Critics’ Picks

Nicholas Mangan, Limits to Growth, 2016–2017, bitcoin mining rig, Raspberry Pi 3 computer, screen, plotter, metal shelves, ink-jet prints, 2 HD videos (color, sound, 2 minutes 29 seconds and 3 minutes 5 seconds), dimensions variable. Installation view.


Nicholas Mangan

KW Institute for Contemporary Art
Auguststrasse 69
June 2–August 13, 2017

Nicholas Mangan’s four video installations explore the overlapping disciplines of economics, geology, ecology, and colonial history, presenting a portrait of a world riven by human intervention but elusive when it comes to humanity’s efforts to understand it. A World Undone, 2012, the simplest and most powerful of the works on display, depicts a churning vortex of golden particles that fall slowly out of view. The whirling specks are Zircon particles, 4.4-billion-year-old crystalline mites that were produced by the formation of earth’s tectonic plates. The video, which eschews the complicated interrelation of industrial objects and the moving image, is emblematic of the artist’s practice, representing a vision of geological time that is both spellbinding and dread-inducing for its suggestion that mankind has an imminent expiration date.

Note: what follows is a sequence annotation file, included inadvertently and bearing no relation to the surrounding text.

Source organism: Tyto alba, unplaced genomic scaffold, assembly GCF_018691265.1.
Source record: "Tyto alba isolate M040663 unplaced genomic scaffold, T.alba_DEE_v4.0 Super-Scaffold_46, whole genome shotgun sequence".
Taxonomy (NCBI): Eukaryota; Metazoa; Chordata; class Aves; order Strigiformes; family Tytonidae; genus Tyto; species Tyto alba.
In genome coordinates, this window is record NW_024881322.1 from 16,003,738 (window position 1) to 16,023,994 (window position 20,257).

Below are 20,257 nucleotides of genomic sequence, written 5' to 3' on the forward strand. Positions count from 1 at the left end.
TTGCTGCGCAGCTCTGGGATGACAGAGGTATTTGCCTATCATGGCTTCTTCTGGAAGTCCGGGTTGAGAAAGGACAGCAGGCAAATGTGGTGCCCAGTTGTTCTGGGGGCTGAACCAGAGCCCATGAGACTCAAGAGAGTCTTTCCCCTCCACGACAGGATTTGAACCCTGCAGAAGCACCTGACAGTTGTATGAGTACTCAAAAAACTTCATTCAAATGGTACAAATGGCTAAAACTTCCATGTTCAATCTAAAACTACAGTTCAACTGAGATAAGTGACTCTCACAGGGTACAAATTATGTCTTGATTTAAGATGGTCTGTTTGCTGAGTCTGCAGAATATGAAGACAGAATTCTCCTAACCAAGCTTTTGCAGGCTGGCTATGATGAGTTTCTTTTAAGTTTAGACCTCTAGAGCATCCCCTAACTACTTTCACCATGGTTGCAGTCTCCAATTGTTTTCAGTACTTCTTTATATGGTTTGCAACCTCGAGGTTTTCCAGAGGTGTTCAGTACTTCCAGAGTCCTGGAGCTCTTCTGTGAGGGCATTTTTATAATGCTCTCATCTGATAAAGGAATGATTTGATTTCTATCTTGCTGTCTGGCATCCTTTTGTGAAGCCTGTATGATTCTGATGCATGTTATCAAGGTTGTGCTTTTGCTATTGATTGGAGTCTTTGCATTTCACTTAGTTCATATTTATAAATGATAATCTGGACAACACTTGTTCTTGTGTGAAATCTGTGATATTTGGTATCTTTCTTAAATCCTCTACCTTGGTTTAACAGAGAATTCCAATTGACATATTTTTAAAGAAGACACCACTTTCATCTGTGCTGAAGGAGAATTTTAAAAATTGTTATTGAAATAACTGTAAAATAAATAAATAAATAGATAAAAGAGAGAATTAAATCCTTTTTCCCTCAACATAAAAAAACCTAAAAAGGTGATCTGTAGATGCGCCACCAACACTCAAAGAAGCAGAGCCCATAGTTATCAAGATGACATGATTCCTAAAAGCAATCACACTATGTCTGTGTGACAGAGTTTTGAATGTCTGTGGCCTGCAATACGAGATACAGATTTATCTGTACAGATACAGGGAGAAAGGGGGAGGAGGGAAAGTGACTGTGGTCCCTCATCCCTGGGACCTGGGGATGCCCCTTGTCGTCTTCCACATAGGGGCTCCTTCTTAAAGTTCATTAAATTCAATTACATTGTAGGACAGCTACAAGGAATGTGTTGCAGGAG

The exhibition’s titular installation, Limits to Growth, 2016–17, examines the shifting value of monetary currency as it is beset by radical historical change. A high-definition printer continuously spits out photographs of the discontinued Micronesian currency known as rai—gargantuan stone disks carved from boulders. Originally produced by the inhabitants of the island of Yap, the value of the rai was derived not only from the size of a given piece but also the labor involved in obtaining it. Following colonial intervention in 1871, new technology was introduced that expedited the production of rai, leading to oversupply and rampant inflation. As Mangan’s piece discharges seemingly endless images of the coinage, an offsite computer simultaneously generates Bitcoin, registered as a mounting stockpile on each ink-jet print. Here, complex systems of representation intersect, demonstrating the precarious historical contingency of wealth and value.